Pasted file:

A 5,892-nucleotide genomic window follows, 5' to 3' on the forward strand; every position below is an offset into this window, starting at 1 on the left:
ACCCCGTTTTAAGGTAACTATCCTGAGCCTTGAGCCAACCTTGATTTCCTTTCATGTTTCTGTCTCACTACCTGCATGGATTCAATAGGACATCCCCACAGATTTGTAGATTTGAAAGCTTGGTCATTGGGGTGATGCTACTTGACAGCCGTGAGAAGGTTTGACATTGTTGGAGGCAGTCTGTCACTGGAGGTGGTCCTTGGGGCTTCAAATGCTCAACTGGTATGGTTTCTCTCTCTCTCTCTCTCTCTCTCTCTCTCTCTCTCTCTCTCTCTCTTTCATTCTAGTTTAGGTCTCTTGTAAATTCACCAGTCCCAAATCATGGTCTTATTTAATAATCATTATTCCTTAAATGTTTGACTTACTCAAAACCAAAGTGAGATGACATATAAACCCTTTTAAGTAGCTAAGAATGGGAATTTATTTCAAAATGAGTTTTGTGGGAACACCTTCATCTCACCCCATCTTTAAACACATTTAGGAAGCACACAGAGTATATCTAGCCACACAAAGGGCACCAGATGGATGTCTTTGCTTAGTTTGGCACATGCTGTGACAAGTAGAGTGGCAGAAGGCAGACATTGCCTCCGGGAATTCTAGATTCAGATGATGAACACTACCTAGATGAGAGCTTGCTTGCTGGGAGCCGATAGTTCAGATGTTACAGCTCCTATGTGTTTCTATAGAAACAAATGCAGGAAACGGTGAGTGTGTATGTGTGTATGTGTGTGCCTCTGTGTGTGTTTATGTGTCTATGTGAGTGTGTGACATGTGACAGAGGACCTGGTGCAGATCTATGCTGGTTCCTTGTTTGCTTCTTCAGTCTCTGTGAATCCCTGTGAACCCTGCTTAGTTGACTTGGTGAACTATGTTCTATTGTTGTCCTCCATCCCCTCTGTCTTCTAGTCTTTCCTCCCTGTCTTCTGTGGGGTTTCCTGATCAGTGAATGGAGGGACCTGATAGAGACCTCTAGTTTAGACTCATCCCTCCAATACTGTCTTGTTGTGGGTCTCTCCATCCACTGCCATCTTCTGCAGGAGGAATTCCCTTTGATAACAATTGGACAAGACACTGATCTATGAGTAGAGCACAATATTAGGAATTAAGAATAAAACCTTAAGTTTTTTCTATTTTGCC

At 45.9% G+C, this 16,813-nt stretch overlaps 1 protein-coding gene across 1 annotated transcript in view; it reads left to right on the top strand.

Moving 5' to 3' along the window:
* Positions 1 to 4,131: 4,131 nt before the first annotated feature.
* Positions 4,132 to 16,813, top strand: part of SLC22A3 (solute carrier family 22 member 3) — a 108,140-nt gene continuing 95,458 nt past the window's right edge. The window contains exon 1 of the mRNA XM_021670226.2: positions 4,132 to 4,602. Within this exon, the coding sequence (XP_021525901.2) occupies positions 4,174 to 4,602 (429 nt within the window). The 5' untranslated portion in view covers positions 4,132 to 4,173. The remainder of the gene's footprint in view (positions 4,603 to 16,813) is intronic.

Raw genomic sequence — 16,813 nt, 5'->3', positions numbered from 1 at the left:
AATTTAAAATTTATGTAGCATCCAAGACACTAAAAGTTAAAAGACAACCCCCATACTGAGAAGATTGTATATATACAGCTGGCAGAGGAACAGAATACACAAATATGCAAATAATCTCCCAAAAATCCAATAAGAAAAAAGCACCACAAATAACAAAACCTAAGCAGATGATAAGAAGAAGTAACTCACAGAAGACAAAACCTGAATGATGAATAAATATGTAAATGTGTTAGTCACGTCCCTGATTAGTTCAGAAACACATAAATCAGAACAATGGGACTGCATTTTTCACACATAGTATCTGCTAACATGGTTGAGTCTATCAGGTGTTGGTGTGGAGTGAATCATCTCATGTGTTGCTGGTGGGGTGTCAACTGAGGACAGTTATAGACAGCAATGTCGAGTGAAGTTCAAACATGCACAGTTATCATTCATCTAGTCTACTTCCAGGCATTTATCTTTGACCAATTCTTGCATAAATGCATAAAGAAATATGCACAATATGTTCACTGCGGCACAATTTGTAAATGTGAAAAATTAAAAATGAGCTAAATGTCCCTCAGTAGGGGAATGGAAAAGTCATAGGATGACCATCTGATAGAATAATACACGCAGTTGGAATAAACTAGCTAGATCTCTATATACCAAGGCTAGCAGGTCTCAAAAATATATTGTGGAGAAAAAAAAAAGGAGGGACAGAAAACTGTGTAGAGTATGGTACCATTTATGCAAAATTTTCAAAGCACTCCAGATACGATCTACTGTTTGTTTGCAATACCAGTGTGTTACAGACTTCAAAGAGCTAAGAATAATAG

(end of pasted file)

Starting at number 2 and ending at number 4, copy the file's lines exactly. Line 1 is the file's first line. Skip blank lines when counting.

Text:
ACCCCGTTTTAAGGTAACTATCCTGAGCCTTGAGCCAACCTTGATTTCCTTTCATGTTTCTGTCTCACTACCTGCATGGATTCAATAGGACATCCCCACAGATTTGTAGATTTGAAAGCTTGGTCATTGGGGTGATGCTACTTGACAGCCGTGAGAAGGTTTGACATTGTTGGAGGCAGTCTGTCACTGGAGGTGGTCCTTGGGGCTTCAAATGCTCAACTGGTATGGTTTCTCTCTCTCTCTCTCTCTCTCTCTCTCTCTCTCTCTCTCTCTCTCTTTCATTCTAGTTTAGGTCTCTTGTAAATTCACCAGTCCCAAATCATGGTCTTATTTAATAATCATTATTCCTTAAATGTTTGACTTACTCAAAACCAAAGTGAGATGACATATAAACCCTTTTAAGTAGCTAAGAATGGGAATTTATTTCAAAATGAGTTTTGTGGGAACACCTTCATCTCACCCCATCTTTAAACACATTTAGGAAGCACACAGAGTATATCTAGCCACACAAAGGGCACCAGATGGATGTCTTTGCTTAGTTTGGCACATGCTGTGACAAGTAGAGTGGCAGAAGGCAGACATTGCCTCCGGGAATTCTAGATTCAGATGATGAACACTACCTAGATGAGAGCTTGCTTGCTGGGAGCCGATAGTTCAGATGTTACAGCTCCTATGTGTTTCTATAGAAACAAATGCAGGAAACGGTGAGTGTGTATGTGTGTATGTGTGTGCCTCTGTGTGTGTTTATGTGTCTATGTGAGTGTGTGACATGTGACAGAGGACCTGGTGCAGATCTATGCTGGTTCCTTGTTTGCTTCTTCAGTCTCTGTGAATCCCTGTGAACCCTGCTTAGTTGACTTGGTGAACTATGTTCTATTGTTGTCCTCCATCCCCTCTGTCTTCTAGTCTTTCCTCCCTGTCTTCTGTGGGGTTTCCTGATCAGTGAATGGAGGGACCTGATAGAGACCTCTAGTTTAGACTCATCCCTCCAATACTGTCTTGTTGTGGGTCTCTCCATCCACTGCCATCTTCTGCAGGAGGAATTCCCTTTGATAACAATTGGACAAGACACTGATCTATGAGTAGAGCACAATATTAGGAATTAAGAATAAAACCTTAAGTTTTTTCTATTTTGCC

At 45.9% G+C, this 16,813-nt stretch overlaps 1 protein-coding gene across 1 annotated transcript in view; it reads left to right on the top strand.

Moving 5' to 3' along the window: